My Life as a “Wild Indian”

Left: The booming metropolis of Downey, California.   Right: Grandpa Teemley

My Real Memoir

First off, I apologize for the offensive stereotype in the title. It’s not a reference to Native Americans. It’s what my Grandpa Teemley called me almost from the moment I was born. It was a common term of endearment back then for particularly excitable toddlers. In fact, I’m told one time I…

But I digress.

As I said previously, I was born in Whittier, California, home (decades earlier) of Pres. Richard Milhous Nixon. The Milhous family had a long, if somewhat forgotten, history in Whittier. In my late teens, I once discovered an overgrown lot in Whittier full of Milhous gravestones; the original cemetery was apparently now a fast food franchise (which raises rather chilling questions regarding the content of their hamburgers). I considered snatching Nixon’s maternal grandfather’s grave marker as a unique memento. But one doesn’t simply “snatch” a granite headstone.

But I digress. I do that a lot, so henceforth let’s just use the initials “BID.”

Unlike our infamous former president, I didn’t grow up in Whittier, but in nearby Downey, California, a Spanish ranchero founded in 1777, while 3,000 miles away there was some kind of hissy between the east coast colonialists and Great Britain.

Later, Downey famously became the birthplace of the Apollo Space program and home of the oldest still-surviving McDonald’s, as well as the singing duo The Carpenters. Oh, and me. I briefly attended college with The Carpenters when…

BID.

While saving up for their first home, my parents lived with Grandma and Grandpa Teemley. I’m told my husky German baker grandfather was the only one who could channel my “wild indian” antics. He did this by tossing me roughly eighty feet up into the air (I may be a little off on the exact number), a precursor to the Apollo Space program, no doubt. I have faint memories of adoring Grandpa’s rocket-Mitch launches more than anything else during those first two years of my life. Perhaps that’s why, for the next decade or so, most of my dreams were about flying straight up into the air.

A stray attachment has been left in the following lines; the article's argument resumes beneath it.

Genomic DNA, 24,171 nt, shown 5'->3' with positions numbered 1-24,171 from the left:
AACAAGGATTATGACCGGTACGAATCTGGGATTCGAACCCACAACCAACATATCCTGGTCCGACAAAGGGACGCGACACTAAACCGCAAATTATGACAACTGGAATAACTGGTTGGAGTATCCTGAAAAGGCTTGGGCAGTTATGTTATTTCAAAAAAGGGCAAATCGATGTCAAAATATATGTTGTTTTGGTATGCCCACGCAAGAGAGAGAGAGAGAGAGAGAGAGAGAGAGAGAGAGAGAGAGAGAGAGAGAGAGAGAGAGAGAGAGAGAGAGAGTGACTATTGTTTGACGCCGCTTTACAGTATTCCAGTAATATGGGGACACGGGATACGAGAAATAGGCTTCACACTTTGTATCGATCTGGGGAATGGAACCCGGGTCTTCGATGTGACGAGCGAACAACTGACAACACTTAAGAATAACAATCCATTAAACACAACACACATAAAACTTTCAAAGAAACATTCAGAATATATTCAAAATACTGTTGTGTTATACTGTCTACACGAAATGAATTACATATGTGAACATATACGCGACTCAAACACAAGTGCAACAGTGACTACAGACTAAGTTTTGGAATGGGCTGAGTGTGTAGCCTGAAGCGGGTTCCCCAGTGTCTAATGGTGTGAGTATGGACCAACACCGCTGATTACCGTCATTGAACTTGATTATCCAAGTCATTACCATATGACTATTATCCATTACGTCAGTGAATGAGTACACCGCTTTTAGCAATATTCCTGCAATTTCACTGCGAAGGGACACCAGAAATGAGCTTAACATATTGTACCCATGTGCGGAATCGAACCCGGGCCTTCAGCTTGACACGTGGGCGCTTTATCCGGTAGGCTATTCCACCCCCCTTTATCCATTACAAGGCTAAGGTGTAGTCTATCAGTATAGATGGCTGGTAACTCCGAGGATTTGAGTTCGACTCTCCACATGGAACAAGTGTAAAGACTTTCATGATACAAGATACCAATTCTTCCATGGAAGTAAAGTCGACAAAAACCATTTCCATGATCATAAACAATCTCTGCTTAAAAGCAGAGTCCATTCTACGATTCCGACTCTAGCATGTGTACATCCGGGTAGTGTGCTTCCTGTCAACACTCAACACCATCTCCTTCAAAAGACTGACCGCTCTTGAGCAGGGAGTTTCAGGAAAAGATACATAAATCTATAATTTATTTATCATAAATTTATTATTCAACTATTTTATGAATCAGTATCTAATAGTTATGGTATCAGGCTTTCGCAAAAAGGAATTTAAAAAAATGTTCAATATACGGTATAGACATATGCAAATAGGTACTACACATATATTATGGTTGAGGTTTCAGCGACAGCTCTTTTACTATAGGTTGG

Oh, yeah, and about that wild indian thing. One morning, right after we’d moved into our first home, I escaped from my crib and out a window while my parents were still asleep. I was dressed, I’m told, in nothing but “warpaint” (Mom’s lipstick, plus—cringe—that-which-shall-not-be-named from my discarded diaper). A neighbor called the police, and they promptly returned me to our new home, holding me at arm’s length, I’m sure.

My parents reinforced my crib.

Twice.

Nevertheless, one time…

BID.

My Real Memoir is a series. To read the next one, click here.

About mitchteemley

Writer, Filmmaker, Humorist, Thinker-about-stuffer
This entry was posted in Humor, Memoir and tagged , , , , , , , . Bookmark the permalink.

41 Responses to My Life as a “Wild Indian”

  1. They called me a wild Indian, too. Which confused me, because I didn’t look anything like the Native Americans on the western shows my dad liked to watch.

    I just checked the map, and you grew up several hundred miles south of where I lived as an infant and toddler. So I don’t suppose you experienced the strong earthquake that is my first clear memory in life. I had nightmares about that, for years.

    Liked by 4 people

    • mitchteemley says:

      No, I don’t seem to recall any earthquakes that early on, Linda. Only later, after I moved to La Mirada at age 7.

      Liked by 2 people